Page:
Virgin versus extra virgin olive oil

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Virgin versus extra virgin olive oil

Not clear on why olive oil is categorised as one or the other on the label? Read on

Extra virgin olive oil is extracted from fresh olives by pressing or centrifuging, hasn’t been chemically refined or rectified in any way and has a natural free fatty acidity of under 0.8%. Virgin olive oil is similarly completely unrefined, but can have a free acidity of between 0.8% and 2%, denoting poorer quality, harsher flavour and shorter shelf-life.

So what’s free acidity?
Olive oil consists of a natural blend of securely bonded fatty acids; mainly monounsaturated oleic acid. Exposure of the oil to heat, oxygen, light or water, slowly breaks these fatty acids o their mother molecules to yield free fatty acids. Saturated and monounsaturated fatty acids are relatively resistant to such molecular breakdown. The high level of natural antioxidants in extra virgin olive oil also helps to prevent this breakdown.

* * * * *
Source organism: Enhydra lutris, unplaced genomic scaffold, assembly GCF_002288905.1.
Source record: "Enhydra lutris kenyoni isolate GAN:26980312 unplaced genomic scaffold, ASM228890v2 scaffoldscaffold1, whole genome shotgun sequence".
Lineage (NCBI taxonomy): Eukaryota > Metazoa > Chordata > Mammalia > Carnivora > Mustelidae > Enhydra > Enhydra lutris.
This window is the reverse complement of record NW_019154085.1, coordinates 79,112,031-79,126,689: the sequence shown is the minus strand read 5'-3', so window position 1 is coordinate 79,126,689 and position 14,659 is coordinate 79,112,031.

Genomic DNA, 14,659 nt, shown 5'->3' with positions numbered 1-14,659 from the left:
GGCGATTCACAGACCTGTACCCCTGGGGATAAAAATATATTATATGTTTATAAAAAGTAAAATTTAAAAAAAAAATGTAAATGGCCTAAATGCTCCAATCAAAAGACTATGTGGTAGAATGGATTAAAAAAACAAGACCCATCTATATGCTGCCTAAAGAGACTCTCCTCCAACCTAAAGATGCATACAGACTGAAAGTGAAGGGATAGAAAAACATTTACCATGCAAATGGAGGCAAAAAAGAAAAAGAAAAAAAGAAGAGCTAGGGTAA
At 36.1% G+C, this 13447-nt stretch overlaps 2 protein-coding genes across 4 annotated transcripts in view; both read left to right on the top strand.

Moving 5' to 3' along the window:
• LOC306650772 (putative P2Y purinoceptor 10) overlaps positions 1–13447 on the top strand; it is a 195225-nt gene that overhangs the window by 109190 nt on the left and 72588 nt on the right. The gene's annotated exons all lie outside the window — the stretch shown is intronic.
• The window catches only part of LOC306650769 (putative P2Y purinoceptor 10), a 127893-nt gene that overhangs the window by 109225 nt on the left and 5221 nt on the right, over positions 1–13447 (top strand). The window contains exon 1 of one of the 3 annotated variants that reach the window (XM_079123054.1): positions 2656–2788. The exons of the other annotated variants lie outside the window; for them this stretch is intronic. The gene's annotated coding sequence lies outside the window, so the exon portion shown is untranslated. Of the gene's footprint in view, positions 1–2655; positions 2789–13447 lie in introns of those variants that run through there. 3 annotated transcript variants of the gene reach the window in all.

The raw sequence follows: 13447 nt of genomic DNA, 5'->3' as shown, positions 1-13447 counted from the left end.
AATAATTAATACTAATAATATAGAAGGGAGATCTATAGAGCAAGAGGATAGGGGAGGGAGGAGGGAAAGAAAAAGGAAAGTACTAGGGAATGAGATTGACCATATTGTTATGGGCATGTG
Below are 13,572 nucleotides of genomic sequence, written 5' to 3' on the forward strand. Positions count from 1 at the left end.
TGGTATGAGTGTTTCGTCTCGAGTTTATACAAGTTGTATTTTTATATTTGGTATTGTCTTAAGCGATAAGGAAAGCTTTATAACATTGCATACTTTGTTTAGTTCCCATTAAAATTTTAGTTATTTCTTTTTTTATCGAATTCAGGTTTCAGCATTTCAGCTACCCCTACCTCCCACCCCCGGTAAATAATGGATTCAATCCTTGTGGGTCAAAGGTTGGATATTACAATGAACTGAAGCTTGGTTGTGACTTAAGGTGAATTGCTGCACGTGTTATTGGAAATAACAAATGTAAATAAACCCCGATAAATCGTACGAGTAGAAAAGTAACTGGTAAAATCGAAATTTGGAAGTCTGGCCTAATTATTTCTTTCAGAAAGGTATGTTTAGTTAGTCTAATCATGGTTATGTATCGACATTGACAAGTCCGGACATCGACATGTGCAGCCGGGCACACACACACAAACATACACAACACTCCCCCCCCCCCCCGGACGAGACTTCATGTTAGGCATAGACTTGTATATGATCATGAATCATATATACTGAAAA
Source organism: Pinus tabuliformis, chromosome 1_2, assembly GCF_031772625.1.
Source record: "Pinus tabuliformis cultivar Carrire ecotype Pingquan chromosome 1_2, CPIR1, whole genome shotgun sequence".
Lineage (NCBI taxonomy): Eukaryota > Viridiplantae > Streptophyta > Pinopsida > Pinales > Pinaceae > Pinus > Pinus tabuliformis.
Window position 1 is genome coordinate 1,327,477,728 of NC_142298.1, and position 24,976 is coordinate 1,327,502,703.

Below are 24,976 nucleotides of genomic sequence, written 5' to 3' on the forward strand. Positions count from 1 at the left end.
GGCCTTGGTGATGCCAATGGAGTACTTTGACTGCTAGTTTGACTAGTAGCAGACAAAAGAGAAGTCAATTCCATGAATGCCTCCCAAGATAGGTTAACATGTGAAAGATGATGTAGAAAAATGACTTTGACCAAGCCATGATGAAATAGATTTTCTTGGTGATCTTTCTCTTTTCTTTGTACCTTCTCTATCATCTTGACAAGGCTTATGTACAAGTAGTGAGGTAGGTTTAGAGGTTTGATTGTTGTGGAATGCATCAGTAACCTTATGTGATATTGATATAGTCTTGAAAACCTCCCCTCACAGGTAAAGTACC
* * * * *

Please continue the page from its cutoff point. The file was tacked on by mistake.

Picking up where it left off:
Yes, but can you cook with it?
Guido says go for it: “Monounsaturated fats like those in extra virgin olive oil actually do well with heat; it’s more about not being able to appreciate the subtle flavours of the oil in the same way as you could when it’s drizzled over a salad – similar to adding a really expensive bottle of wine to a stew.” So save it for dipping and dressing, and use less expensive olive oil for cooking.

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TASTE Article by: TASTE

The TASTE team is a happy bunch of keen cooks and writers, always on the look out for the next food trend or the next piece of cake.

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